“Protests works—just not, perhaps the way you think,” writes L.A. Kauffman in her new book How to Read a Protest: The Art of Organizing and Resistance. A longtime organizer and movement journalist, Kauffman has been marching alongside thousands of women, survivors, and their allies to stand against the nomination of Judge Brett M. Kavanaugh to the Supreme Court.

Below are highlights from @LAKauffman‘s Twitter feed as she’s been reporting from the streets all week.

In How to Read a Protest, Kauffman says that since the 2017 Women’s March, women and their allies have been mobilizing in ways we’ve never seen before.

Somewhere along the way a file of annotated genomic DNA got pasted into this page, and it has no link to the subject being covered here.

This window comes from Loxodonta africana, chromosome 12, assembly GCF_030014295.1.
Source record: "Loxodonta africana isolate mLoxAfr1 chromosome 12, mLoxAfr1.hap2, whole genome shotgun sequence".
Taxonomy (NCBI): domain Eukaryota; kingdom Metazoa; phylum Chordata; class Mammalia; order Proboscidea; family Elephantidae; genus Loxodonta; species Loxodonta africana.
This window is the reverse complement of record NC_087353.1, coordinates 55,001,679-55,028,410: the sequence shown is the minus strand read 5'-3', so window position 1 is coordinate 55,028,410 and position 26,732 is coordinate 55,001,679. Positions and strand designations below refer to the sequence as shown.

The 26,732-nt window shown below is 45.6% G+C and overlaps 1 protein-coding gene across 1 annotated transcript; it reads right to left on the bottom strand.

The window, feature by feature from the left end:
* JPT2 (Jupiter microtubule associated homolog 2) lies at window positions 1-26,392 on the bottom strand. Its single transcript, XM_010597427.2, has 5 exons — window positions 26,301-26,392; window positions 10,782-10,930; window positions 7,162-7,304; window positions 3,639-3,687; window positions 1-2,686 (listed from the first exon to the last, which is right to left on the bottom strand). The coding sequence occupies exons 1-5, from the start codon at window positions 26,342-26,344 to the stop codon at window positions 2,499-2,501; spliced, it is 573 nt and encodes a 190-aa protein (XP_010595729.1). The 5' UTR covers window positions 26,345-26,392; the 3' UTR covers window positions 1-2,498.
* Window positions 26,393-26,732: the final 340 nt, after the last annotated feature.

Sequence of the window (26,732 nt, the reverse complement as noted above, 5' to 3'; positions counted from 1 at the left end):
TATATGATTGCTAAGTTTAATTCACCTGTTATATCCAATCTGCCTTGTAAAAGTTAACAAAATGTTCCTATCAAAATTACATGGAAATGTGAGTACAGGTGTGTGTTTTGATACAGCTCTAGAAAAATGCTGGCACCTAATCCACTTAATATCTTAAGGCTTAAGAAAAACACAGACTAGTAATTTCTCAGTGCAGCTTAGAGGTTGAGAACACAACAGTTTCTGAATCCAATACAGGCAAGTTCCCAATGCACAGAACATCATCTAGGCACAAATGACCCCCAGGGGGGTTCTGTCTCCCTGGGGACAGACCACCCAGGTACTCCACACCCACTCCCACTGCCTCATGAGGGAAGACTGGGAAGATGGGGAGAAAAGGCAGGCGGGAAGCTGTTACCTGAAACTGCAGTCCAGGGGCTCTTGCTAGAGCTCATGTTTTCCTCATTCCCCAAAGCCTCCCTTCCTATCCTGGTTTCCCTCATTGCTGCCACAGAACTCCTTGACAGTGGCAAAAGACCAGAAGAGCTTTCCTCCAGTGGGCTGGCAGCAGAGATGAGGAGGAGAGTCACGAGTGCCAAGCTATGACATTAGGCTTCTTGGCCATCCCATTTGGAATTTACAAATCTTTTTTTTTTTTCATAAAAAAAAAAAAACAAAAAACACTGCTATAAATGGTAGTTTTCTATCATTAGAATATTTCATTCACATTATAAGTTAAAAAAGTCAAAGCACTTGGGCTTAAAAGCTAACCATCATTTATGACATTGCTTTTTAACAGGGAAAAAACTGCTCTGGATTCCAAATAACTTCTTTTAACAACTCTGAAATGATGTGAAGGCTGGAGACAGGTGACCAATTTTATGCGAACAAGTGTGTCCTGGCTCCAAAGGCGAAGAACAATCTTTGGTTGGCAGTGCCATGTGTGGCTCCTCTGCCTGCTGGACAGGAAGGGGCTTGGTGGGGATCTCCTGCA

“All around the country,” she writes, “an impressive number of those who marched were galvanized into further action, taking the sense of collective power they felt in the streets and carrying it forward. They showed up for many subsequent protests, both local and national, ensuring that every initiative by the new president was met by loud and visible opposition.”

Kauffman sheds light on the catalytic power of collection action and the decentralized, bottom-up, women-led model for organizing that has transformed what marches look like and what they accomplish.

These are more than marches. They’re movements.